Today I went on a parent excursion. I went on a Post School Options Bus Tour organized by Cameron's school. This is my fourth year going on this parent excursion and every year I learn something new.
The purpose of this excursion is for parents to visit the service providers who support students when they finish school. Cameron has two and a half years left at school. If Cameron didn't have special needs he would have one and half years left but we will be offered an extra year. In his final year of school he will be assessed for Post School Options and then we will cross the minefield awaiting us.
Somebody asks me almost every other day - 'What will happen to Cameron when he leaves school?' This is a valid question and as we were discussing today, this is a part of society that is very much hidden away and not talked about.
Cameron's school has acknowledged that leaving school is an extremely scary process for families to go through. I for one am panicking about it now and we still have two and half years left. When your child is young you can not picture yourself with a child leaving school just like when you have your baby and can not imagine them starting school. However I think this is worse. Going into school, although scary, holds a certain level of comforting understanding. We've all been to school and have some acceptable expectations about what to expect.
Leaving school should be an exciting time for a teenager. They should be moving on into an exciting new phase of their life but for a lot of families with teenagers leaving school this is a very scary change. As parents we don't know what to expect because this is not familiar territory for us. After high school I went on to further education so I could start a career and this is not Cameron's future. Even for those students who will be able to enter a workplace it is again not a familiar workplace.
This morning our first stop was at ACTIV which is a supported workplace. To be able to work in this type of environment the employee must be able to look after their own personal needs and not have any medical needs that require a nurse on the premises. They need to be able to work with generalized supervision. The service provides supported training but the employees do need to be dependable and motivated.
At this service nobody works five days, some only work one day. Each person is employed according to their personal needs and abilities. The work ranges from building laundry troughs to packing shoes and repackaging cleaning products. There is an understanding that the social context of work is very important so they build this into their workplace.
Cameron won't be able to go into a supported work placement. His personal care and medical needs are too high and he requires 1 on 1 supervision most of the time.
Next we visited TAFE. This is adult further education and this site provides a special needs course. They support students leaving school to continue their education in an adult environment. Quite often by the time students are leaving school they are finally learning and then they are removed from the school environment. TAFE can continue this growth taking students from where they are to where they would like to be.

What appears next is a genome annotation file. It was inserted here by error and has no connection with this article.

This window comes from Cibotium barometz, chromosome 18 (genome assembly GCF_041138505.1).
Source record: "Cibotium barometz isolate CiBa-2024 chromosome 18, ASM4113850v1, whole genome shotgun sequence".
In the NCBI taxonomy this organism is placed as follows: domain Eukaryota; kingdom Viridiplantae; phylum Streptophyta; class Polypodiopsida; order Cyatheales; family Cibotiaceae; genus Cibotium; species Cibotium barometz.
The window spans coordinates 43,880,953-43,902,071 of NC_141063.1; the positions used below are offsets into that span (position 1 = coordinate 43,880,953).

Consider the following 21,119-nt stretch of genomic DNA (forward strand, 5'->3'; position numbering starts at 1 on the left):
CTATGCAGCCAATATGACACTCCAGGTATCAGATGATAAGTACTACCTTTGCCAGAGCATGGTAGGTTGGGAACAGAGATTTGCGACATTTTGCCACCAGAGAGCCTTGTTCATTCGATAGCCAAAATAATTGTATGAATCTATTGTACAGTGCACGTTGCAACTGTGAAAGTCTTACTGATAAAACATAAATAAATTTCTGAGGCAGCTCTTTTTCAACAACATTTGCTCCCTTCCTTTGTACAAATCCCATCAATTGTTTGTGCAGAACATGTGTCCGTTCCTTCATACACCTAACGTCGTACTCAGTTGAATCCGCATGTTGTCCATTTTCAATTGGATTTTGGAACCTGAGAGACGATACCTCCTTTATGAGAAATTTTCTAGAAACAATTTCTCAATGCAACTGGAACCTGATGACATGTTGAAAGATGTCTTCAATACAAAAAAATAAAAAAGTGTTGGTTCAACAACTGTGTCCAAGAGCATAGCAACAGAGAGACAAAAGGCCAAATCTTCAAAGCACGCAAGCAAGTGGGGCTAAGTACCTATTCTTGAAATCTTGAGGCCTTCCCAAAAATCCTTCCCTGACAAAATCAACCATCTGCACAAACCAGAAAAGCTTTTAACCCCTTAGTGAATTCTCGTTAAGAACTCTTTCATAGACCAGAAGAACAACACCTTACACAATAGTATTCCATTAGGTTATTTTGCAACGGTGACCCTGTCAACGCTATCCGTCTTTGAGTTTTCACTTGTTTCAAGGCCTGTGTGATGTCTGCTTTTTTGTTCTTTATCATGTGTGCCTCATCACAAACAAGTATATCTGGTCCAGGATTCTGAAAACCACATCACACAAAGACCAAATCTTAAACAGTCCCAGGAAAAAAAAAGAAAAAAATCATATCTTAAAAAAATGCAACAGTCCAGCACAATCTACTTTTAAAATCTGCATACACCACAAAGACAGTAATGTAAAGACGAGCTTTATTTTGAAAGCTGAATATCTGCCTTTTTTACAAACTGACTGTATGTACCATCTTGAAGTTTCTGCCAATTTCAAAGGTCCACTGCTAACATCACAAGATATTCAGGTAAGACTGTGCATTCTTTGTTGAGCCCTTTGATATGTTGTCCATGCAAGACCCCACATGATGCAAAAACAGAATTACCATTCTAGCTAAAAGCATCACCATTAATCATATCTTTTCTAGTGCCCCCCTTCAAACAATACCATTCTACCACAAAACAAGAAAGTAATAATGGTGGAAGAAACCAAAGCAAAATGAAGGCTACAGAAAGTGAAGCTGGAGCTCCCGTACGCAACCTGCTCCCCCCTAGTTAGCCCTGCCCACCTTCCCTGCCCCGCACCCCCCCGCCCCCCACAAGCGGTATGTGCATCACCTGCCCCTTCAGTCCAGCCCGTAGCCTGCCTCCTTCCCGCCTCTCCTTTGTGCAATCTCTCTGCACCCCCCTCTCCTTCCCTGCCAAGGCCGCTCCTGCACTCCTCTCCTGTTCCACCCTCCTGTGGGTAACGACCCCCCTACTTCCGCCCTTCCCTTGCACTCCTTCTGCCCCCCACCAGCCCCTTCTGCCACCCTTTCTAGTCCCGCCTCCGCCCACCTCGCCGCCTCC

I'm not sure if Cameron can go into this environment. He certainly couldn't go into TAFE as an independent student, he would require 1 on 1 support. Cameron is not currently learning academically so I'm not sure if this would be appropriate for him. I need to do a little more research.
Our final stop for the day was at Interchange which is an Alternatives To Employment agency. There are many agencies which provide alternatives to employment programs. Some programs are centre based and some programs are community based. Interchange is community based.
Alternatives To Employment is most likely where Cameron will go when he leaves school. During his final year of school he will be assessed for eligibility and then we will be told how much money has been funded for Cameron per annum. We will chose our preferred agency and hope they have a vacancy.
ATE participants are encouraged to identify how they would like to spend their days. They can elect to do group activities or activities on their own however everything always comes down to the almighty dollar and that starts with the initial funding allocation. ATE does not replace school hours, in fact some people will only receive funding for five hours a week, if any. Hardly anyone receives funding for five days of activity. We may get funding for two to three days, if we are lucky. Again we will be restricted with our funding because of Cameron's need for close supervision, if he was not as needy his funding could be stretched further with group activities and one staff member looking after the group.
I'm watching other families go through this process, make some hard decisions and worry about the future. Parents are faced with giving up their careers because their child is not allocated enough ATE funding to allow them to work. They either have to work to pay a carer or stay home.
Getting out there and seeing what is available is really important but also really scary. I can't stop this transition happening but at the moment I'd rather put my head in the sand. I know that everyone gets it figured out eventually and once we do we will leave school behind and settle into our new life - I suspect Cameron and I will be spending a lot of time together.